We got this news that IBM was doing big layoffs in the city. We were thinking, well, we wanna hire lots of people, we’re growing really quickly, Shopify is doing extremely well right now, so why don’t we send some people out to the office and put a recruiting booth up?
It was a bit cheeky, but it was well received. If you poll 10 high-performing people about their career, 3-5 of them willl tell you “oh I got fired once”. They’re never like, a meteoric rise. I think Sheryl Sandberg in her book called it a jungle gym? Much better metaphor for what a career looks look like.
Sometimes this is the stuff that has to happen. I was working at Siemens, I got a letter telling me that my performance wasn’t up to par. I was terribly shocked, because I thought of myself as a really good programmer. But then I realised, I probably hadn’t slept in an entire week, because I was playing video games at night, or programming. Probably my performance wasn’t that great, and so I made some changes. These become really beneficial things. I think that’s worth reminding people of.
JC: Did the police come to shut you down?
TL: People were out pretty quickly moving us away the IBM-owned property, but the government owned sidewalk nearby, so that was convenient.
JC: 200 people right now, you’ve raised some venture capital, tell us about the size of the company.
We launched the product in 2006, Initially as a sort of ifestyle business as what some call it. Essentially, and Chamath said the same thing in your interview– fundraising is really really tough in many parts of Canada. We tried a bit, but– luckily we’ve been charging for our product from day 1, and we reach profitability. We figured the best way to grow would be– every time we get another $5000 we hire another person. We became really good at this.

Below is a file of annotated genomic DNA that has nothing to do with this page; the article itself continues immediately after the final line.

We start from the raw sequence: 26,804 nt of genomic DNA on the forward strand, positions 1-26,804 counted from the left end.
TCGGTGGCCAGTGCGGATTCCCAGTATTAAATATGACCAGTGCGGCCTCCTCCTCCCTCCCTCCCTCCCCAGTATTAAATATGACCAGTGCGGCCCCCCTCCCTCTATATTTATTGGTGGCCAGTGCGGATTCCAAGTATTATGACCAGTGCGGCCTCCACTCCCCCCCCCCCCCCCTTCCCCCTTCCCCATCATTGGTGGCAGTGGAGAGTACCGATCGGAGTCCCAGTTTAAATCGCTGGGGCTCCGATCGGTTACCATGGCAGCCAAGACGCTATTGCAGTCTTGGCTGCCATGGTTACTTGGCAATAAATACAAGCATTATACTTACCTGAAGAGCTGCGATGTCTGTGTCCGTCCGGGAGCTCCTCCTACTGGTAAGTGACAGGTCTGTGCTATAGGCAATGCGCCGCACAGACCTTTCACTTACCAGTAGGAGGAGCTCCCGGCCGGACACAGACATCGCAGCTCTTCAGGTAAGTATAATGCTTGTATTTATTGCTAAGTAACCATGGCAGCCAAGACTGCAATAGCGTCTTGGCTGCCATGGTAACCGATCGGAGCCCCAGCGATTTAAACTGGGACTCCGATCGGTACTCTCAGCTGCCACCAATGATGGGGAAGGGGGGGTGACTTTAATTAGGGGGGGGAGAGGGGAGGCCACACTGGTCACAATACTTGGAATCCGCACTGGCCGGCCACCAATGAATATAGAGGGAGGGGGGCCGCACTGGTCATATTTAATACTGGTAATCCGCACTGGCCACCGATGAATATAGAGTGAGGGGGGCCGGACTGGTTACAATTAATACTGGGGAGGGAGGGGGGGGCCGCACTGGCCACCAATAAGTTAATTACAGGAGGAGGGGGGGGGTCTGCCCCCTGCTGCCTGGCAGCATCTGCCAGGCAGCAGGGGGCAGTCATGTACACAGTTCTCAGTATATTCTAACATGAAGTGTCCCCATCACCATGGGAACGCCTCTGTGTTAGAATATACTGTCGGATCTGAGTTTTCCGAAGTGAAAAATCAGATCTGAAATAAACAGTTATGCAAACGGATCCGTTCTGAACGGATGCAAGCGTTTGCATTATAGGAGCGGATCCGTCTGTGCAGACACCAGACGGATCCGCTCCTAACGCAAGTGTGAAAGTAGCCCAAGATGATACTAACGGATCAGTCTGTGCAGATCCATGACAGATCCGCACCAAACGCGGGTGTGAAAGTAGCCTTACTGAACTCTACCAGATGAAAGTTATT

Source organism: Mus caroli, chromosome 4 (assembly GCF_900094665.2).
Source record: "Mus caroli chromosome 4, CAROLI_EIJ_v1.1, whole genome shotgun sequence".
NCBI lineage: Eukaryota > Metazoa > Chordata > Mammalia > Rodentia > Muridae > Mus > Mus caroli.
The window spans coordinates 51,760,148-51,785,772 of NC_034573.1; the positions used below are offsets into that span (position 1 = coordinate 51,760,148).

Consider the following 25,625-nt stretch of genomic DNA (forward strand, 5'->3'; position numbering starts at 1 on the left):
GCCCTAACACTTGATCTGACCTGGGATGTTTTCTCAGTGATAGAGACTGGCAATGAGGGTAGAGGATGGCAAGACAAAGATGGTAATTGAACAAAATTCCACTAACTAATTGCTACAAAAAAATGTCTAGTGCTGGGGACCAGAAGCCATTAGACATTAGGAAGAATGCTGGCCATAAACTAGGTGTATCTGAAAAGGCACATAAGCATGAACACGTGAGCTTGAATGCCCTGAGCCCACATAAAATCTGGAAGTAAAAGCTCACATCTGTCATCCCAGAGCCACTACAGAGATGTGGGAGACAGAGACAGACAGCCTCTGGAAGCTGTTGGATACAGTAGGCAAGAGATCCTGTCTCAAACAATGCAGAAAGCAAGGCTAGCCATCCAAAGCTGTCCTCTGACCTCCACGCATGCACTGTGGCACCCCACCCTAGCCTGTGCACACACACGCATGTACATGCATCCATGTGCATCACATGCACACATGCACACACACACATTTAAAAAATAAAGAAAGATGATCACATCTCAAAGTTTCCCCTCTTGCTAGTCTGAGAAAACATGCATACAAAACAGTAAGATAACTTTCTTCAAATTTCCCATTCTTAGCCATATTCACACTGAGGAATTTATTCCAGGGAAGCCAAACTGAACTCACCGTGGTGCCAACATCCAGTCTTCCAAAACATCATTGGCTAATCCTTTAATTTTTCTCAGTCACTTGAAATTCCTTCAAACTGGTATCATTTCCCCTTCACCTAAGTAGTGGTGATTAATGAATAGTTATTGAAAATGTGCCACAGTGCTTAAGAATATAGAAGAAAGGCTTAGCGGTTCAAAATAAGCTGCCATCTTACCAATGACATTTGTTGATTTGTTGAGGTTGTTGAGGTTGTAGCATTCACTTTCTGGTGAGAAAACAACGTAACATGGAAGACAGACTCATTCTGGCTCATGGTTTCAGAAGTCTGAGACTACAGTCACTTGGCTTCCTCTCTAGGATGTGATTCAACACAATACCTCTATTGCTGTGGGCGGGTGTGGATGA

We grew and grew and grew– At some point in 2009 we had this realisation that this ecommerce market is amazing. It’s just– we’re on the cusp of so much new stuff coming up.
I read this letter by you that where you actually outlined very well exactly what’s going to happen– same-day delivery, malls are going to be empty. Such fertile grounds for companies that can move quickly to build meaningful business.
JC: Commerce is going to change significantly.
TL: It’s going to be nothing like right now. I bet you, probably in this decade, you’re going to walk into a store, you’re gonna buy a product, and they are gonna give you a product and you’re going to be annoyed at them, because now you have to carry it home. Same day delivery alone is going to change everything.
It’s so crazy right now from a historical context– 30 years from now my kids are going to ask, why did you have mailboxes? Why not package boxes? Everything seems slightly based on history–